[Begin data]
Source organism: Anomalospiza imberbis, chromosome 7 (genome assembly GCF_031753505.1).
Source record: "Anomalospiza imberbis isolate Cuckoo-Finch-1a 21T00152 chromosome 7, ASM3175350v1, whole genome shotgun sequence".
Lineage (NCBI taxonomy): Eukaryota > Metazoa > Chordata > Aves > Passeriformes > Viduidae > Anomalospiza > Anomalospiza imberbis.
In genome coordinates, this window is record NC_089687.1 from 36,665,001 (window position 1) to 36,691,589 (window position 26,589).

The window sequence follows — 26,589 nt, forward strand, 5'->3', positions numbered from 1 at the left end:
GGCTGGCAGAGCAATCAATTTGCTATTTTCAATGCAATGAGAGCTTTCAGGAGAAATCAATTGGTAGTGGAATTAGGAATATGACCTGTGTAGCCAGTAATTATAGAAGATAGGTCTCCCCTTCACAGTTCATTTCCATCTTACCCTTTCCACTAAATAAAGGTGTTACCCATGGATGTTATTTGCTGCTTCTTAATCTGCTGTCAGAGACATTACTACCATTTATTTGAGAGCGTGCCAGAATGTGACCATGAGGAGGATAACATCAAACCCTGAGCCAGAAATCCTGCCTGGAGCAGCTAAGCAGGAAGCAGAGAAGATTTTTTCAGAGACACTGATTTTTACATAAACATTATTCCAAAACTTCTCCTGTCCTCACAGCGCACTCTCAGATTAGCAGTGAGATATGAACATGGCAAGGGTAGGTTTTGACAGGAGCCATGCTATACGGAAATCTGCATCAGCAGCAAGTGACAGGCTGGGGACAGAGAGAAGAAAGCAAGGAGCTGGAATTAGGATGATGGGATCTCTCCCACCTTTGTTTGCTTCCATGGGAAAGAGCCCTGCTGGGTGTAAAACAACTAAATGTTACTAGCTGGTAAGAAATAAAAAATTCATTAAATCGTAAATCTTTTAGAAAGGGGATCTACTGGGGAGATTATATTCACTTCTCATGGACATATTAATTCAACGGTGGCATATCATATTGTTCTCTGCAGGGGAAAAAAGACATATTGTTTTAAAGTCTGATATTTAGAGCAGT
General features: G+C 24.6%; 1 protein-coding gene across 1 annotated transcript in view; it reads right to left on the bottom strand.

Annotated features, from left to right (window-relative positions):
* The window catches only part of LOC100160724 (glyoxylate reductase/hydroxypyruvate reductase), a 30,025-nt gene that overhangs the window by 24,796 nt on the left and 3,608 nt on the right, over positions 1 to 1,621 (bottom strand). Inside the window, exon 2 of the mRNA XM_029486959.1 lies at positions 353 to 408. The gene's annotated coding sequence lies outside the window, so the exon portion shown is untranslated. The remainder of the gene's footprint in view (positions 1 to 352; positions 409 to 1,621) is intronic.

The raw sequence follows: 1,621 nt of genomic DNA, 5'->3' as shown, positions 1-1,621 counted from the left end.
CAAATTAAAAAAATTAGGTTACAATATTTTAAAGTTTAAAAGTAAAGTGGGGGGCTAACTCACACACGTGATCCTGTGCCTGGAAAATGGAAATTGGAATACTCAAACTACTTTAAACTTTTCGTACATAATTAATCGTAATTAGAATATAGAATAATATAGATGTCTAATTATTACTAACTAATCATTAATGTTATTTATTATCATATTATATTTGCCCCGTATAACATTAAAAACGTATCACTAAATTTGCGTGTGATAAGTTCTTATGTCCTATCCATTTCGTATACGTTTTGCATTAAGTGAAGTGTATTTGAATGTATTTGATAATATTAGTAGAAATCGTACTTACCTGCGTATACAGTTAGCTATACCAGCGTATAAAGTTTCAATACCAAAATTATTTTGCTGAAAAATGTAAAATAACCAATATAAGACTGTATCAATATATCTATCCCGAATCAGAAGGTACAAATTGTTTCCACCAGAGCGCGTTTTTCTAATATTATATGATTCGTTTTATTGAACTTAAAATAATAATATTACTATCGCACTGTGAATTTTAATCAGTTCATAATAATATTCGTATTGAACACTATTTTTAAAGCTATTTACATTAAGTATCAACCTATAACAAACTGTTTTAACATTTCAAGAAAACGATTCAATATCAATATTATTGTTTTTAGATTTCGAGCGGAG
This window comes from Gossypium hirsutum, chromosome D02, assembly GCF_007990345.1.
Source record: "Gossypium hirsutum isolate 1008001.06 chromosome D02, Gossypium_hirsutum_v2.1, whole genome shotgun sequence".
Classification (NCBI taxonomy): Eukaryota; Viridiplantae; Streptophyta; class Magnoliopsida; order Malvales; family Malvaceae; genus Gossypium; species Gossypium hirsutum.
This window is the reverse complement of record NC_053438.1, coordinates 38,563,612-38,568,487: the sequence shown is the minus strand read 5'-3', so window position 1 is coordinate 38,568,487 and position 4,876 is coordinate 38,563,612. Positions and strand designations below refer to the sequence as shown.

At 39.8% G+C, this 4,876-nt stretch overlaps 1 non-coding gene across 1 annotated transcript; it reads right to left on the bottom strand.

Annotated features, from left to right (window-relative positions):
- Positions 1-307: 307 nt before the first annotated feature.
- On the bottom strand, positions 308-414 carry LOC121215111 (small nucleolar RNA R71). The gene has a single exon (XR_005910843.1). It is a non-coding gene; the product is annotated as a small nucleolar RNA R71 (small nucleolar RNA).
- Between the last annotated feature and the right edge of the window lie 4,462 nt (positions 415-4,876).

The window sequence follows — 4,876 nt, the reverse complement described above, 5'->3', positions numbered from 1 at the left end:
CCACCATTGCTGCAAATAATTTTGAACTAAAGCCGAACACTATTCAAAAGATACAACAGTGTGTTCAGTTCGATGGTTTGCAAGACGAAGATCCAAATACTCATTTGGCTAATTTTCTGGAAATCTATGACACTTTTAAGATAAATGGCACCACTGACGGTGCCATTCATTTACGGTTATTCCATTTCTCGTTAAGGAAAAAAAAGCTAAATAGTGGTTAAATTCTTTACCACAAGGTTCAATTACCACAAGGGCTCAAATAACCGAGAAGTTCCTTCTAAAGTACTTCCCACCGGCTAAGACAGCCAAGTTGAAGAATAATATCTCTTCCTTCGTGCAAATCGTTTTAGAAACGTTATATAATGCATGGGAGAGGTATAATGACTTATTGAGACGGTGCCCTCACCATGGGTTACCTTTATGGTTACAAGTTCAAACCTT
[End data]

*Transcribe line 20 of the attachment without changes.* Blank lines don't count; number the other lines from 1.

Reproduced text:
- Between the last annotated feature and the right edge of the window lie 4,462 nt (positions 415-4,876).